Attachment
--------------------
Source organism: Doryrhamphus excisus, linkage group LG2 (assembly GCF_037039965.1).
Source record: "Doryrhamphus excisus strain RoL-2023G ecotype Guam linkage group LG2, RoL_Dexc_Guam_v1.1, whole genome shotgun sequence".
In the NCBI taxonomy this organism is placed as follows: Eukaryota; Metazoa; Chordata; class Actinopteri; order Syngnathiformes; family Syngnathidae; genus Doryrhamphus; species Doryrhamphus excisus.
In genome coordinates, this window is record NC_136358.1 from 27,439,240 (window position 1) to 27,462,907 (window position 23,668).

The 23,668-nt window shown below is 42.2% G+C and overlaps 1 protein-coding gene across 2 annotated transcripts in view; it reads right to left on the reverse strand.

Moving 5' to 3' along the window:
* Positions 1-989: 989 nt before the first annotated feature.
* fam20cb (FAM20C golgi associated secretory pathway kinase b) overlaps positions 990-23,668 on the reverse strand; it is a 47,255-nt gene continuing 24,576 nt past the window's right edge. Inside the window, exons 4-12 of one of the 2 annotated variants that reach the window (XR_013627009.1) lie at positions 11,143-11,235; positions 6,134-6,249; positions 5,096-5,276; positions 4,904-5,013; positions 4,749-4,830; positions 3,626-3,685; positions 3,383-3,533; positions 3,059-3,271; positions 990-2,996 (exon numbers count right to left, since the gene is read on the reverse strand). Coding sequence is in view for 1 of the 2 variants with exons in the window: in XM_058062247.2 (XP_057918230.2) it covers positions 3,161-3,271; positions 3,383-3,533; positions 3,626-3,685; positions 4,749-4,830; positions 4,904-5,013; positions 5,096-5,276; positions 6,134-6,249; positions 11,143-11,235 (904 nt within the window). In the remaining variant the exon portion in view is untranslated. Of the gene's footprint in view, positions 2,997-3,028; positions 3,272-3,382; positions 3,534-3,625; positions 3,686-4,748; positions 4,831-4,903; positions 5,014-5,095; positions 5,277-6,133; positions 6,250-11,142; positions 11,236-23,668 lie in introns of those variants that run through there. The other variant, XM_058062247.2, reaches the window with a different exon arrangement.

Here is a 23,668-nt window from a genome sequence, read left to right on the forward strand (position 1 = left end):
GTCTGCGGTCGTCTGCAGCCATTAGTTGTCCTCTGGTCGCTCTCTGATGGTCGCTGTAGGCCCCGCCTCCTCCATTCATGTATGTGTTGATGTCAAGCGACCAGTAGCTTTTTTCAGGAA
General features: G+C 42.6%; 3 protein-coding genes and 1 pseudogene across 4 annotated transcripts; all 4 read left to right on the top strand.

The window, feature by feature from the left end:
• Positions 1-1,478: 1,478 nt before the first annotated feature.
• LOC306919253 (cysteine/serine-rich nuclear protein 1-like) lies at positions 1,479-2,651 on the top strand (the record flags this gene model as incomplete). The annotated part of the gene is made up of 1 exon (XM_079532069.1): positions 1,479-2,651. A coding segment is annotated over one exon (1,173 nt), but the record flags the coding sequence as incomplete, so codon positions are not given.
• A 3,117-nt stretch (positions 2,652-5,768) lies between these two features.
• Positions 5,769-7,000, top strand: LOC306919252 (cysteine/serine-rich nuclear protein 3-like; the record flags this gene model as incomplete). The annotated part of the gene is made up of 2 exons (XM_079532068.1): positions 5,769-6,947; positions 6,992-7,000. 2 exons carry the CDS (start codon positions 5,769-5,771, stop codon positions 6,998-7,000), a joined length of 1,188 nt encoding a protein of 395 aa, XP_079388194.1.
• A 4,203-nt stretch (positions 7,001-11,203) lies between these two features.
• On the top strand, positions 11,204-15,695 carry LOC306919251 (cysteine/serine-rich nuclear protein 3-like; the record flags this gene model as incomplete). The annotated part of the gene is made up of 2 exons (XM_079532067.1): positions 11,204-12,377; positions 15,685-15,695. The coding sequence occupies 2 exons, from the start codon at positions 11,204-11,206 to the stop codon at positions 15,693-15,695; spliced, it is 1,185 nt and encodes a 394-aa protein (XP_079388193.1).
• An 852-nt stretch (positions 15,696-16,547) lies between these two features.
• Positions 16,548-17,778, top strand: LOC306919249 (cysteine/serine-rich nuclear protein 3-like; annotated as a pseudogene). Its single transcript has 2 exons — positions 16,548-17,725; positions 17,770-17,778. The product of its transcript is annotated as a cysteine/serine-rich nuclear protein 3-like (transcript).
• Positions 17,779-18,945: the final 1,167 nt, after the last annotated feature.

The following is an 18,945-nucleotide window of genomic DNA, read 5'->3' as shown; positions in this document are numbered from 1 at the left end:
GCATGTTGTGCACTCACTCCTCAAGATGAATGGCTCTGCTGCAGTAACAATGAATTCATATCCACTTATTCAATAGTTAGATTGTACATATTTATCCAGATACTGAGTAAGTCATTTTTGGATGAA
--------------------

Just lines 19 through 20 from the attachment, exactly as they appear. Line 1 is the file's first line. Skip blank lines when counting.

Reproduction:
• An 852-nt stretch (positions 15,696-16,547) lies between these two features.
• Positions 16,548-17,778, top strand: LOC306919249 (cysteine/serine-rich nuclear protein 3-like; annotated as a pseudogene). Its single transcript has 2 exons — positions 16,548-17,725; positions 17,770-17,778. The product of its transcript is annotated as a cysteine/serine-rich nuclear protein 3-like (transcript).